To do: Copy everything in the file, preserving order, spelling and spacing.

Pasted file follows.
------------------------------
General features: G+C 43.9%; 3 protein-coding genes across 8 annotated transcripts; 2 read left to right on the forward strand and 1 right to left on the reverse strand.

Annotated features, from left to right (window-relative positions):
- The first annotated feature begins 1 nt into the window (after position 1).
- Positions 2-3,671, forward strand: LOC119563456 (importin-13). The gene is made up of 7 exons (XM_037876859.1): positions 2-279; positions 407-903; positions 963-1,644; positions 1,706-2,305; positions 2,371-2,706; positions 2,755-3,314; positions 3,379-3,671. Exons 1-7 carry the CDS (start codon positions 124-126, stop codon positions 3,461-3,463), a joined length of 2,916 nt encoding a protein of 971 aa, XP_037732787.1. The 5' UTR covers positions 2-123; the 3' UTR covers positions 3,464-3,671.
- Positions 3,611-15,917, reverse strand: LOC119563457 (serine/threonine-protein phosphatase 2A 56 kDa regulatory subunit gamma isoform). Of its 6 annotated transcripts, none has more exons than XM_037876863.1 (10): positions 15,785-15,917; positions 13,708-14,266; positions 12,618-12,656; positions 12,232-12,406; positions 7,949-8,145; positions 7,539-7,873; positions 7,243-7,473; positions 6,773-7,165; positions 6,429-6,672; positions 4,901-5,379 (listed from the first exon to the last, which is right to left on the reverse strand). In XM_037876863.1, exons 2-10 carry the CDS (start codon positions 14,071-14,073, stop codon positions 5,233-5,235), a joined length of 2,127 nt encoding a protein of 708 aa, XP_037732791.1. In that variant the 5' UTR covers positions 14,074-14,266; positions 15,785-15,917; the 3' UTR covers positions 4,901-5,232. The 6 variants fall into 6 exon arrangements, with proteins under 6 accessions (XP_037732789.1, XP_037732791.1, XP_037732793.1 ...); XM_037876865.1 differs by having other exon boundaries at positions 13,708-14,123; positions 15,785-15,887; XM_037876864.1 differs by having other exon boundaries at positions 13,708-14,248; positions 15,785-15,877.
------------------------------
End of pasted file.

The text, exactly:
General features: G+C 43.9%; 3 protein-coding genes across 8 annotated transcripts; 2 read left to right on the forward strand and 1 right to left on the reverse strand.

Annotated features, from left to right (window-relative positions):
- The first annotated feature begins 1 nt into the window (after position 1).
- Positions 2-3,671, forward strand: LOC119563456 (importin-13). The gene is made up of 7 exons (XM_037876859.1): positions 2-279; positions 407-903; positions 963-1,644; positions 1,706-2,305; positions 2,371-2,706; positions 2,755-3,314; positions 3,379-3,671. Exons 1-7 carry the CDS (start codon positions 124-126, stop codon positions 3,461-3,463), a joined length of 2,916 nt encoding a protein of 971 aa, XP_037732787.1. The 5' UTR covers positions 2-123; the 3' UTR covers positions 3,464-3,671.
- Positions 3,611-15,917, reverse strand: LOC119563457 (serine/threonine-protein phosphatase 2A 56 kDa regulatory subunit gamma isoform). Of its 6 annotated transcripts, none has more exons than XM_037876863.1 (10): positions 15,785-15,917; positions 13,708-14,266; positions 12,618-12,656; positions 12,232-12,406; positions 7,949-8,145; positions 7,539-7,873; positions 7,243-7,473; positions 6,773-7,165; positions 6,429-6,672; positions 4,901-5,379 (listed from the first exon to the last, which is right to left on the reverse strand). In XM_037876863.1, exons 2-10 carry the CDS (start codon positions 14,071-14,073, stop codon positions 5,233-5,235), a joined length of 2,127 nt encoding a protein of 708 aa, XP_037732791.1. In that variant the 5' UTR covers positions 14,074-14,266; positions 15,785-15,917; the 3' UTR covers positions 4,901-5,232. The 6 variants fall into 6 exon arrangements, with proteins under 6 accessions (XP_037732789.1, XP_037732791.1, XP_037732793.1 ...); XM_037876865.1 differs by having other exon boundaries at positions 13,708-14,123; positions 15,785-15,887; XM_037876864.1 differs by having other exon boundaries at positions 13,708-14,248; positions 15,785-15,877.